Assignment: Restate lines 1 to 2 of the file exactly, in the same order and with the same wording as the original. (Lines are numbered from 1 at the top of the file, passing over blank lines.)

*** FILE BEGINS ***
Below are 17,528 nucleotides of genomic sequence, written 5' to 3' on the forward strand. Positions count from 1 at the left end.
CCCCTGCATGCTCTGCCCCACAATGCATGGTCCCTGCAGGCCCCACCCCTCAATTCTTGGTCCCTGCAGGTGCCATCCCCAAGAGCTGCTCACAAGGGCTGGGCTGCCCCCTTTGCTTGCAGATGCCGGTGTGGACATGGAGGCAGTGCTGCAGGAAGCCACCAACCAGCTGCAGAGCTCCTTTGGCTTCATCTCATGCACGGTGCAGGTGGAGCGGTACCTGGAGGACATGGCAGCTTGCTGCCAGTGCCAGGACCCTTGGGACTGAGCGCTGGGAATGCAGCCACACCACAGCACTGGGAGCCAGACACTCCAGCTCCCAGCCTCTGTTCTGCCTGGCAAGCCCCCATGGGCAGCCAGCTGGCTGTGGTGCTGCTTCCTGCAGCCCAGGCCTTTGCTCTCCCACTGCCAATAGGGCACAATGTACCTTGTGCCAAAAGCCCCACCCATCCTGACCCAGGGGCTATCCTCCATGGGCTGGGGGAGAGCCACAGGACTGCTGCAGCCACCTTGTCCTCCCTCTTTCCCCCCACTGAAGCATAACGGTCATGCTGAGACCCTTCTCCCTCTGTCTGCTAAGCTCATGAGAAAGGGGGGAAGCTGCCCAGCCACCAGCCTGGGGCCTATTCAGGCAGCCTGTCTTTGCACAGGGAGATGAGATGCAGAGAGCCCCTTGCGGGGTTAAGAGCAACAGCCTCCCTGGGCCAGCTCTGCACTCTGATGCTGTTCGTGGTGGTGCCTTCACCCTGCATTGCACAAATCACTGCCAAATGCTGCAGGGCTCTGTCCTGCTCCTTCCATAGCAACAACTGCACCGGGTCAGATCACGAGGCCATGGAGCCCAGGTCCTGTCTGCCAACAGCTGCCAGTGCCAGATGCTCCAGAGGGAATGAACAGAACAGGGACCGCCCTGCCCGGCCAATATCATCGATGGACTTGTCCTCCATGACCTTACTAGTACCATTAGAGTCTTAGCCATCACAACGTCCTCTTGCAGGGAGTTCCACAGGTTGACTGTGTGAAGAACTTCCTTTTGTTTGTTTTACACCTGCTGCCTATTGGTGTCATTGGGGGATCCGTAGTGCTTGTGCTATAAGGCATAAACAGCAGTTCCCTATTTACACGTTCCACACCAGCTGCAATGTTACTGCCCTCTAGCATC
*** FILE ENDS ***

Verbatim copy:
Below are 17,528 nucleotides of genomic sequence, written 5' to 3' on the forward strand. Positions count from 1 at the left end.
CCCCTGCATGCTCTGCCCCACAATGCATGGTCCCTGCAGGCCCCACCCCTCAATTCTTGGTCCCTGCAGGTGCCATCCCCAAGAGCTGCTCACAAGGGCTGGGCTGCCCCCTTTGCTTGCAGATGCCGGTGTGGACATGGAGGCAGTGCTGCAGGAAGCCACCAACCAGCTGCAGAGCTCCTTTGGCTTCATCTCATGCACGGTGCAGGTGGAGCGGTACCTGGAGGACATGGCAGCTTGCTGCCAGTGCCAGGACCCTTGGGACTGAGCGCTGGGAATGCAGCCACACCACAGCACTGGGAGCCAGACACTCCAGCTCCCAGCCTCTGTTCTGCCTGGCAAGCCCCCATGGGCAGCCAGCTGGCTGTGGTGCTGCTTCCTGCAGCCCAGGCCTTTGCTCTCCCACTGCCAATAGGGCACAATGTACCTTGTGCCAAAAGCCCCACCCATCCTGACCCAGGGGCTATCCTCCATGGGCTGGGGGAGAGCCACAGGACTGCTGCAGCCACCTTGTCCTCCCTCTTTCCCCCCACTGAAGCATAACGGTCATGCTGAGACCCTTCTCCCTCTGTCTGCTAAGCTCATGAGAAAGGGGGGAAGCTGCCCAGCCACCAGCCTGGGGCCTATTCAGGCAGCCTGTCTTTGCACAGGGAGATGAGATGCAGAGAGCCCCTTGCGGGGTTAAGAGCAACAGCCTCCCTGGGCCAGCTCTGCACTCTGATGCTGTTCGTGGTGGTGCCTTCACCCTGCATTGCACAAATCACTGCCAAATGCTGCAGGGCTCTGTCCTGCTCCTTCCATAGCAACAACTGCACCGGGTCAGATCACGAGGCCATGGAGCCCAGGTCCTGTCTGCCAACAGCTGCCAGTGCCAGATGCTCCAGAGGGAATGAACAGAACAGGGACCGCCCTGCCCGGCCAATATCATCGATGGACTTGTCCTCCATGACCTTACTAGTACCATTAGAGTCTTAGCCATCACAACGTCCTCTTGCAGGGAGTTCCACAGGTTGACTGTGTGAAGAACTTCCTTTTGTTTGTTTTACACCTGCTGCCTATTGGTGTCATTGGGGGATCCGTAGTGCTTGTGCTATAAGGCATAAACAGCAGTTCCCTATTTACACGTTCCACACCAGCTGCAATGTTACTGCCCTCTAGCATC